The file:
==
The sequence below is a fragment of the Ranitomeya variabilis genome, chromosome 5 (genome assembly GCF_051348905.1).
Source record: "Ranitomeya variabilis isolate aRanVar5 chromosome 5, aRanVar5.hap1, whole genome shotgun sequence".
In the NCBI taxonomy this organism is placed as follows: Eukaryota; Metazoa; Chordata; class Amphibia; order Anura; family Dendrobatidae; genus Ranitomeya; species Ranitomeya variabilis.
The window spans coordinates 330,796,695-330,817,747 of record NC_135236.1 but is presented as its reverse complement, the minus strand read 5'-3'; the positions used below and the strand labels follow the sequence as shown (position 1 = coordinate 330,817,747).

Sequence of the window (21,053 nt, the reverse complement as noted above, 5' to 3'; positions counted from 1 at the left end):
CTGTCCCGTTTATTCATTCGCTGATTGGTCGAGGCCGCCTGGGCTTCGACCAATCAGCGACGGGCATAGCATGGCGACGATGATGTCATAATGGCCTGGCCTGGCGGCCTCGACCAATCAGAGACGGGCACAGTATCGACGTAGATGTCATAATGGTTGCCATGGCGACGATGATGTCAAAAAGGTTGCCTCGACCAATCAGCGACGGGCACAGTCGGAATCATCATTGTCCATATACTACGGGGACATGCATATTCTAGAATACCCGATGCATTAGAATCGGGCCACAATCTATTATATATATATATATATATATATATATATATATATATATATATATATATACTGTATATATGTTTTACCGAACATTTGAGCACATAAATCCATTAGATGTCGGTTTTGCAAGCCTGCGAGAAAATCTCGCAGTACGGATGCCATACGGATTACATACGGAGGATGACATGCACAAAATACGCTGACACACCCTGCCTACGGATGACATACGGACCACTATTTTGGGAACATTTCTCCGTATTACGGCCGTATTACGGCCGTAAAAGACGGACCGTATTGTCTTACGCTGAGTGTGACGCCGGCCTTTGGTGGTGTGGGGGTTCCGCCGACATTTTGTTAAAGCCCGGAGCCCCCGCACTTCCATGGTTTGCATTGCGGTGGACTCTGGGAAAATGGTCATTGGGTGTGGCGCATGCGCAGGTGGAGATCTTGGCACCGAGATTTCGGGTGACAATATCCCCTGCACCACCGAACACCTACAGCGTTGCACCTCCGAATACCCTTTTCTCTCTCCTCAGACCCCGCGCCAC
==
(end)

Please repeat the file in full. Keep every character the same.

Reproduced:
The sequence below is a fragment of the Ranitomeya variabilis genome, chromosome 5 (genome assembly GCF_051348905.1).
Source record: "Ranitomeya variabilis isolate aRanVar5 chromosome 5, aRanVar5.hap1, whole genome shotgun sequence".
In the NCBI taxonomy this organism is placed as follows: Eukaryota; Metazoa; Chordata; class Amphibia; order Anura; family Dendrobatidae; genus Ranitomeya; species Ranitomeya variabilis.
The window spans coordinates 330,796,695-330,817,747 of record NC_135236.1 but is presented as its reverse complement, the minus strand read 5'-3'; the positions used below and the strand labels follow the sequence as shown (position 1 = coordinate 330,817,747).

Sequence of the window (21,053 nt, the reverse complement as noted above, 5' to 3'; positions counted from 1 at the left end):
CTGTCCCGTTTATTCATTCGCTGATTGGTCGAGGCCGCCTGGGCTTCGACCAATCAGCGACGGGCATAGCATGGCGACGATGATGTCATAATGGCCTGGCCTGGCGGCCTCGACCAATCAGAGACGGGCACAGTATCGACGTAGATGTCATAATGGTTGCCATGGCGACGATGATGTCAAAAAGGTTGCCTCGACCAATCAGCGACGGGCACAGTCGGAATCATCATTGTCCATATACTACGGGGACATGCATATTCTAGAATACCCGATGCATTAGAATCGGGCCACAATCTATTATATATATATATATATATATATATATATATATATATATATATATATATACTGTATATATGTTTTACCGAACATTTGAGCACATAAATCCATTAGATGTCGGTTTTGCAAGCCTGCGAGAAAATCTCGCAGTACGGATGCCATACGGATTACATACGGAGGATGACATGCACAAAATACGCTGACACACCCTGCCTACGGATGACATACGGACCACTATTTTGGGAACATTTCTCCGTATTACGGCCGTATTACGGCCGTAAAAGACGGACCGTATTGTCTTACGCTGAGTGTGACGCCGGCCTTTGGTGGTGTGGGGGTTCCGCCGACATTTTGTTAAAGCCCGGAGCCCCCGCACTTCCATGGTTTGCATTGCGGTGGACTCTGGGAAAATGGTCATTGGGTGTGGCGCATGCGCAGGTGGAGATCTTGGCACCGAGATTTCGGGTGACAATATCCCCTGCACCACCGAACACCTACAGCGTTGCACCTCCGAATACCCTTTTCTCTCTCCTCAGACCCCGCGCCAC